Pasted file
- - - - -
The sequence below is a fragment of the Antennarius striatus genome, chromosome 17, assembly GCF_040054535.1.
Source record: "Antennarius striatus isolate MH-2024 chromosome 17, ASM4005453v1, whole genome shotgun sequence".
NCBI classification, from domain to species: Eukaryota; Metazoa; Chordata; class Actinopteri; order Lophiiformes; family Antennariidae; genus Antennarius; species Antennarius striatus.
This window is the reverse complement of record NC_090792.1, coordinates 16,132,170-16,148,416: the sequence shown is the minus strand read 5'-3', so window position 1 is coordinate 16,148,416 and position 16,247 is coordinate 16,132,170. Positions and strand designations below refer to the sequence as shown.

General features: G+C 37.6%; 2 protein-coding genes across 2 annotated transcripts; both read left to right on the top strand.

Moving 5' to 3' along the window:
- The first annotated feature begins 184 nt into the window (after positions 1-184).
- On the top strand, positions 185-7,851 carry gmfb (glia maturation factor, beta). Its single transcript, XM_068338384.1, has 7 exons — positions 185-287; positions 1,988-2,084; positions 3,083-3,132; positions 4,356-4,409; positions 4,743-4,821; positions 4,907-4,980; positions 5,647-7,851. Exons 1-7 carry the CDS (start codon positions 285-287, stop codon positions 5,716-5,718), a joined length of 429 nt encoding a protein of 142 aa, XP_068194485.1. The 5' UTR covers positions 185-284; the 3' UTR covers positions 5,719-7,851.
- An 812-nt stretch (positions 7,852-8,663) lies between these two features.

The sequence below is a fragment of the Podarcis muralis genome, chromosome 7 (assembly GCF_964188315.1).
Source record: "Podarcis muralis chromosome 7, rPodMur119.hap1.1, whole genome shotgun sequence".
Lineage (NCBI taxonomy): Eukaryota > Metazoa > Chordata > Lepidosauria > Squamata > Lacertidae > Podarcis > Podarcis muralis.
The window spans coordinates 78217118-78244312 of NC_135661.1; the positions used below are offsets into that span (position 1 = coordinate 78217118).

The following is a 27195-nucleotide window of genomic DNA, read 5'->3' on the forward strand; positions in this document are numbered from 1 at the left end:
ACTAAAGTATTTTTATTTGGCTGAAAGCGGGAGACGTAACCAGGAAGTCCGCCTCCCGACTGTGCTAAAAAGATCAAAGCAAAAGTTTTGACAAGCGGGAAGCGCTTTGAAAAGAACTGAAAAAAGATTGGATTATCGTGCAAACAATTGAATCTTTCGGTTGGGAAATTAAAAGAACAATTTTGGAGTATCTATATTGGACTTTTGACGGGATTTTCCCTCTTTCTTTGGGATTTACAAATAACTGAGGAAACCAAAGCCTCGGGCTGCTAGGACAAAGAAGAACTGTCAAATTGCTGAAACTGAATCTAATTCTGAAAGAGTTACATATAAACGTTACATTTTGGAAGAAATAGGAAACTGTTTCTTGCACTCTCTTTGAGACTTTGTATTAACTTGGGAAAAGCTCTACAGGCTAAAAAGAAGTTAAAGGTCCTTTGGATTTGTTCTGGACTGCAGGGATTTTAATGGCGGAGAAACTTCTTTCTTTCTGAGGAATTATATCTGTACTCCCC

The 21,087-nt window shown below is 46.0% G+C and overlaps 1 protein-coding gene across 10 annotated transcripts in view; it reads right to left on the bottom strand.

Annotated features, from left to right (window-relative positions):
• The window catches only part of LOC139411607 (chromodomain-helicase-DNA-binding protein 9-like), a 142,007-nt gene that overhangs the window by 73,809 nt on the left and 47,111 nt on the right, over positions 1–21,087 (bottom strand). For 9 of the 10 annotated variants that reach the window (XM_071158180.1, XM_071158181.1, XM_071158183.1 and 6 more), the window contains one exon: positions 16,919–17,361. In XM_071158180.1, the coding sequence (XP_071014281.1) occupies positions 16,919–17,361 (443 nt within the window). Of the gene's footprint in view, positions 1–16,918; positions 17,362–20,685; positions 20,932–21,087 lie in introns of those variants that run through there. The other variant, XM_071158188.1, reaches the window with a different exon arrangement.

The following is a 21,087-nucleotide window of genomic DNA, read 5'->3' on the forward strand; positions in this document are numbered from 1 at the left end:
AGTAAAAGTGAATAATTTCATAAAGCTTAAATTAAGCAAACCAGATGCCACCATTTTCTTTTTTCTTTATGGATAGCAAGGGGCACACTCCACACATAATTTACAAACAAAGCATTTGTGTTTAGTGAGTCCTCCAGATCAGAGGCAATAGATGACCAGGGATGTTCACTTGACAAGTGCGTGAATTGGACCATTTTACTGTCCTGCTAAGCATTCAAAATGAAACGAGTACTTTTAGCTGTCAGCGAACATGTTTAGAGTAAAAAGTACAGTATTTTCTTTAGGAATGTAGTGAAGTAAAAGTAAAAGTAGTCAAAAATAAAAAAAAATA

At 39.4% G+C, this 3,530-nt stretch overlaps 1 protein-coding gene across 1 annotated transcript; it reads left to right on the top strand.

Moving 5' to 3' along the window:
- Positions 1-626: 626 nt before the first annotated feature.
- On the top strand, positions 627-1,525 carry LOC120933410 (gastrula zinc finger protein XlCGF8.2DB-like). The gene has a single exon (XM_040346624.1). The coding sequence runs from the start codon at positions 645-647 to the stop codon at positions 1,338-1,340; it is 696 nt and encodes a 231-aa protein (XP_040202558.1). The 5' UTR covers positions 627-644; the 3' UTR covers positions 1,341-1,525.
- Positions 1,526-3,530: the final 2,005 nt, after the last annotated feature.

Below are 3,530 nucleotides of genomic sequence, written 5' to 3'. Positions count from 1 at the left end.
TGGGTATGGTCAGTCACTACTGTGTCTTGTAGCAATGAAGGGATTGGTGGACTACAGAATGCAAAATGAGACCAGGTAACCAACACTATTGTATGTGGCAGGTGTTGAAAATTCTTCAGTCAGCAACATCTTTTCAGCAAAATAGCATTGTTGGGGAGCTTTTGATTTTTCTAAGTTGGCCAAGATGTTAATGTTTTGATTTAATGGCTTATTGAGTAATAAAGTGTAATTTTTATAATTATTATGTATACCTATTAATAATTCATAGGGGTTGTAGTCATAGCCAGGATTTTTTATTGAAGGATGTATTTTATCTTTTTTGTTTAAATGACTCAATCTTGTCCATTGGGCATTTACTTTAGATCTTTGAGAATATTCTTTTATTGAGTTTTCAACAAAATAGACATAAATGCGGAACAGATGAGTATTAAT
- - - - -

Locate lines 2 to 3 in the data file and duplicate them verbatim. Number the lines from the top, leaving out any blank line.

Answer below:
Source record: "Antennarius striatus isolate MH-2024 chromosome 17, ASM4005453v1, whole genome shotgun sequence".
NCBI classification, from domain to species: Eukaryota; Metazoa; Chordata; class Actinopteri; order Lophiiformes; family Antennariidae; genus Antennarius; species Antennarius striatus.